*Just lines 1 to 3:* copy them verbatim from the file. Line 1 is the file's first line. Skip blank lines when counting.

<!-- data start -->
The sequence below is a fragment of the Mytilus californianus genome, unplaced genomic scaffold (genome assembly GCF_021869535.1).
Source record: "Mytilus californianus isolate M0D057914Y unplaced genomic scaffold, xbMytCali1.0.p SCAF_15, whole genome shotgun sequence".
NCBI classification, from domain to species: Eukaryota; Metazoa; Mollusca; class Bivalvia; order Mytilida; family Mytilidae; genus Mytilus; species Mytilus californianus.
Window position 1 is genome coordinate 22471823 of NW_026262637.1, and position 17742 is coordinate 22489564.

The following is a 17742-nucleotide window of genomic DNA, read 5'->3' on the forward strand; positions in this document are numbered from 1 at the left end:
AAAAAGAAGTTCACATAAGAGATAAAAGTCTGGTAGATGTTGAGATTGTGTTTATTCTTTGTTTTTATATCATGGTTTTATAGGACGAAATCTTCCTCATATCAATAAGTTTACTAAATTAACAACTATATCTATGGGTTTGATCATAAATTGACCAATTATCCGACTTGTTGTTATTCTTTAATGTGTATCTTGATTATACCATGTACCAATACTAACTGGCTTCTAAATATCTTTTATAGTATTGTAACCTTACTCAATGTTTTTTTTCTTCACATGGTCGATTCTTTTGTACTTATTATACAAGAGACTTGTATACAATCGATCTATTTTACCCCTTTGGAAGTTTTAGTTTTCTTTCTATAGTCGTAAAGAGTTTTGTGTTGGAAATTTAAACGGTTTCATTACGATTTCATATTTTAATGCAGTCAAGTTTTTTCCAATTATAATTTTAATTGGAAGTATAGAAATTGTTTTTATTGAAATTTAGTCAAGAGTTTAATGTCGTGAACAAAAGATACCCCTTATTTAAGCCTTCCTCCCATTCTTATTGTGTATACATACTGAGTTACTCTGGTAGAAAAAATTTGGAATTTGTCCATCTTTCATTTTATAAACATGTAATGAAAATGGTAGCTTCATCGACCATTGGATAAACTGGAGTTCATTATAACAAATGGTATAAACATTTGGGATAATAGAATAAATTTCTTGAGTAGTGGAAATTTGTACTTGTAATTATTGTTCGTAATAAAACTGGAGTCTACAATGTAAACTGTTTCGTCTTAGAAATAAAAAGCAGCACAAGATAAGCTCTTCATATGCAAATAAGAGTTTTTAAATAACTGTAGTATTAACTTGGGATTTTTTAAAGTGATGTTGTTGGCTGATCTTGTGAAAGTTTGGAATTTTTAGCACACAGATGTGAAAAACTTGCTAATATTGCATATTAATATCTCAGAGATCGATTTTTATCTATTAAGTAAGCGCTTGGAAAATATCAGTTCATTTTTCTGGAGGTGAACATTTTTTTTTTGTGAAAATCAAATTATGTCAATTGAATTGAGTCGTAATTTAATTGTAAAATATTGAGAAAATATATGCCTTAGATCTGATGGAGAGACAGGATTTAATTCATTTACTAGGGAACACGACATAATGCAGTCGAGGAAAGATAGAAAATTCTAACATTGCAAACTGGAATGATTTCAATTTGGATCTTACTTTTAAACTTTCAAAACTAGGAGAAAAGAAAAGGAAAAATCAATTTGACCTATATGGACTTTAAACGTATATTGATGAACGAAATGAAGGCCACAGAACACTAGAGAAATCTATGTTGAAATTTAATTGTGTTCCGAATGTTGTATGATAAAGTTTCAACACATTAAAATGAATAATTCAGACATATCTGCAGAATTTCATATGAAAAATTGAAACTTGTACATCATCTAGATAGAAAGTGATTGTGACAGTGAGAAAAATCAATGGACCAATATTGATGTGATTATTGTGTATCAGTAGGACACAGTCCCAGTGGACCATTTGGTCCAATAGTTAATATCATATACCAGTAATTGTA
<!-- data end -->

The sequence below is a fragment of the Mytilus californianus genome, unplaced genomic scaffold (genome assembly GCF_021869535.1).
Source record: "Mytilus californianus isolate M0D057914Y unplaced genomic scaffold, xbMytCali1.0.p SCAF_15, whole genome shotgun sequence".
NCBI classification, from domain to species: Eukaryota; Metazoa; Mollusca; class Bivalvia; order Mytilida; family Mytilidae; genus Mytilus; species Mytilus californianus.